Middle (85 to 166 AUD):
Located just outside of town, and closer to Mossman Gorge, the Mossman Motel Holiday Villas give families and larger groups the freedom they need for a self-catered holiday. All villas are equipped with kitchenettes and have access to a shared pool. For a budget option a little closer to the centre, the Port Douglas Motel sits just moments away from Macrossan Street. Boasting a saltwater pool, and free Wi-Fi access, it’s a comfortable place to return to after a busy day exploring.
Budget (up to 85 AUD):
There aren’t really any budget hotels in Port Douglas, so if you’re on a tight budget, you might want to consider booking one of these highly-rated hostels for a few days. Dougies Backpacker Resort offers both budget double rooms and dorms, with an outdoor swimming pool, beer garden and a communal kitchen if you need it. Coral Beach Lodge is another great option offering modern and ensuite dorm accommodation, with a continental breakfast included in the price.
When to visit Port Douglas, Australia
Port Douglas has a tropical climate. This means that there’s a wet and dry season that offer up very different conditions. The wet season takes place from November to April, while the dry season occurs from June to October. In fact, the best time to visit Port Douglas is during shoulder seasons in April or October, when the crowds are fewer, the stingers have left the sea and the temperatures are comfortable.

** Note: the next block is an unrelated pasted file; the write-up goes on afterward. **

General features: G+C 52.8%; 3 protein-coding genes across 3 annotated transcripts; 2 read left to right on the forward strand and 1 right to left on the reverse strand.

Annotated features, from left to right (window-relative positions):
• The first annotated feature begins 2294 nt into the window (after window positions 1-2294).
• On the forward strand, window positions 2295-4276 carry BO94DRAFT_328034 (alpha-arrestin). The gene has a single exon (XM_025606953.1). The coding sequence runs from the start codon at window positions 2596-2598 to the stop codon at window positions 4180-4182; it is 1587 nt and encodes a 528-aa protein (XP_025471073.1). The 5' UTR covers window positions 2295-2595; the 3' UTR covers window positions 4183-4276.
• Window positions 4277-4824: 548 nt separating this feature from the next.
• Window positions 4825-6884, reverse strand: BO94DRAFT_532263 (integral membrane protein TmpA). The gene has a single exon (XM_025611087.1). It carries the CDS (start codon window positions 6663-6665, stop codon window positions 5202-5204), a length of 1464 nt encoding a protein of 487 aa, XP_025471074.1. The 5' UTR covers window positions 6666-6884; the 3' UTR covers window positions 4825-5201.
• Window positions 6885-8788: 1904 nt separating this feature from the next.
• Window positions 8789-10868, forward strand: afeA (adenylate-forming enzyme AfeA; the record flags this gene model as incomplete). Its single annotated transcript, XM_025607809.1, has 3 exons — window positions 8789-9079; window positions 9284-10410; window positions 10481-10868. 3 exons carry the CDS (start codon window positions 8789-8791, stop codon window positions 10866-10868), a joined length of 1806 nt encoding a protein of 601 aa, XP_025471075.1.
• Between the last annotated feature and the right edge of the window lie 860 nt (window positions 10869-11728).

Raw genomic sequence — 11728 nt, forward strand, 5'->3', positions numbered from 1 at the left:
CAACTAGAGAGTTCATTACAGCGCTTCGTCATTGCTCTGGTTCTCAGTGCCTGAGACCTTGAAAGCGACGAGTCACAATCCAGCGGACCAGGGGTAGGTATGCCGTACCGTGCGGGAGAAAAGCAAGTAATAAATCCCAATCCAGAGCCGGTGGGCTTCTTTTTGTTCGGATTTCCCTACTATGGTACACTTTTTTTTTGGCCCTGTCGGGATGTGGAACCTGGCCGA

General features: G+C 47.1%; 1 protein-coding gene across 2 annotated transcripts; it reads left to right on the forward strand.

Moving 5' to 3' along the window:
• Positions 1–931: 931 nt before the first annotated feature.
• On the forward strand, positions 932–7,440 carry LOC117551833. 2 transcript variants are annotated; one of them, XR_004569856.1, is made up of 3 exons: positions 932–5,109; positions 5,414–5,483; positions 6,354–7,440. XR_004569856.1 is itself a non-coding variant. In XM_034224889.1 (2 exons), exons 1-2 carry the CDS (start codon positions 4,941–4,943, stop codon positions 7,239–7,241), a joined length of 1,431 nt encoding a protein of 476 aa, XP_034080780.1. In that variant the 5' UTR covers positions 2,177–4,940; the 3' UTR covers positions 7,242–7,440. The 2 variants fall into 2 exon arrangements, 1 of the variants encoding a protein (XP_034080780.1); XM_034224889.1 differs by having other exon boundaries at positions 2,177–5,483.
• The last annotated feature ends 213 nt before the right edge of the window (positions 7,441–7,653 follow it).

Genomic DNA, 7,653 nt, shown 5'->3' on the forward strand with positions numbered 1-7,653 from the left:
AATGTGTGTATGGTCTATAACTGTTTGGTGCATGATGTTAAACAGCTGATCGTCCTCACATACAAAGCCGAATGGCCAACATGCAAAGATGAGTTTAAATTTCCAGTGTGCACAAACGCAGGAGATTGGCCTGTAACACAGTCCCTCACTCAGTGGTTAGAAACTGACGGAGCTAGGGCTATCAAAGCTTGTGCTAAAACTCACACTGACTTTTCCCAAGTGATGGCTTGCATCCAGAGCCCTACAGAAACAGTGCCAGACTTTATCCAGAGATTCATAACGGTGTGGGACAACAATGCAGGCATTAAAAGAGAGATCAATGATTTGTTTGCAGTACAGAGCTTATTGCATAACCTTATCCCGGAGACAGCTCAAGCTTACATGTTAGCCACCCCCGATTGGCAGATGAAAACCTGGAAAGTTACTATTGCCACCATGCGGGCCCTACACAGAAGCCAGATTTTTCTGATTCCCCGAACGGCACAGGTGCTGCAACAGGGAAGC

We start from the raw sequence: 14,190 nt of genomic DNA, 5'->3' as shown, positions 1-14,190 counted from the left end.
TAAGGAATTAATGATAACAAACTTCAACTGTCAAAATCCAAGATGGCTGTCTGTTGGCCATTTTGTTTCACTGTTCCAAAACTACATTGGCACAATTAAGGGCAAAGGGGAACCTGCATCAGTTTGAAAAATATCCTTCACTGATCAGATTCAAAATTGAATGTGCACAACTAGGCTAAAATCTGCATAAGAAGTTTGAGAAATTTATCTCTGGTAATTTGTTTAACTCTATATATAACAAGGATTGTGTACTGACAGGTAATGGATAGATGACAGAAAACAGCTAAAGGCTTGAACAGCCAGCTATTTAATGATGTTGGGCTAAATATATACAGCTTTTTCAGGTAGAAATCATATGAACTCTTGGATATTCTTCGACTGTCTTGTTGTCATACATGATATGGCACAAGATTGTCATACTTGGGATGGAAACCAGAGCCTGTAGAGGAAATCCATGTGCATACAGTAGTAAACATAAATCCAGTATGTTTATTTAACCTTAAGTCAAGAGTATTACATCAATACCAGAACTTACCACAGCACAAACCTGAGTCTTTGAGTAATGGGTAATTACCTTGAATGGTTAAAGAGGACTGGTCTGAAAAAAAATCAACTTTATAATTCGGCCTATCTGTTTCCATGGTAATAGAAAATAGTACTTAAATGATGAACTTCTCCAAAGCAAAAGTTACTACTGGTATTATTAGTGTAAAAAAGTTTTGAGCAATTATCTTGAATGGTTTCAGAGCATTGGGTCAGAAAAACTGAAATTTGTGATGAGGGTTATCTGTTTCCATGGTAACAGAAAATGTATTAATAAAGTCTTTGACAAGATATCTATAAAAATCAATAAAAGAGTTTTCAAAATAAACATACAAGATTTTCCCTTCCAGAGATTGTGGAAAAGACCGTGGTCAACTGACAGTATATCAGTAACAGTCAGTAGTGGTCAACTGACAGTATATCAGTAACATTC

I actually went against my own advice and visited during the wet season. Although it was super humid, I was lucky and didn’t see too much rain. I was still able to see the reef in all its glory and enjoy most of the main sights in Port Douglas.
TOP TIP: I visited during the wet season and found that everything was a little bit cheaper, from hotel prices to Great Barrier Reef tours! If you’re on a budget, it could be worth risking the weather for a cheaper getaway.
If you weren’t too sure what to do in Port Douglas before you read this post, I hope that you do now! As the jumping-off platform for two World Heritage Sites, there are an endless amount of unique things to do in Port Douglas.
As well as the ten things to do in Port Douglas town, I’ve written about three fantastic day trips, and even a few free things to get stuck into. With so many things to do in Port Douglas, you may be feeling a little overwhelmed. If you are, don’t hesitate to reach out with any questions you might have. I’ll do my best to answer them all.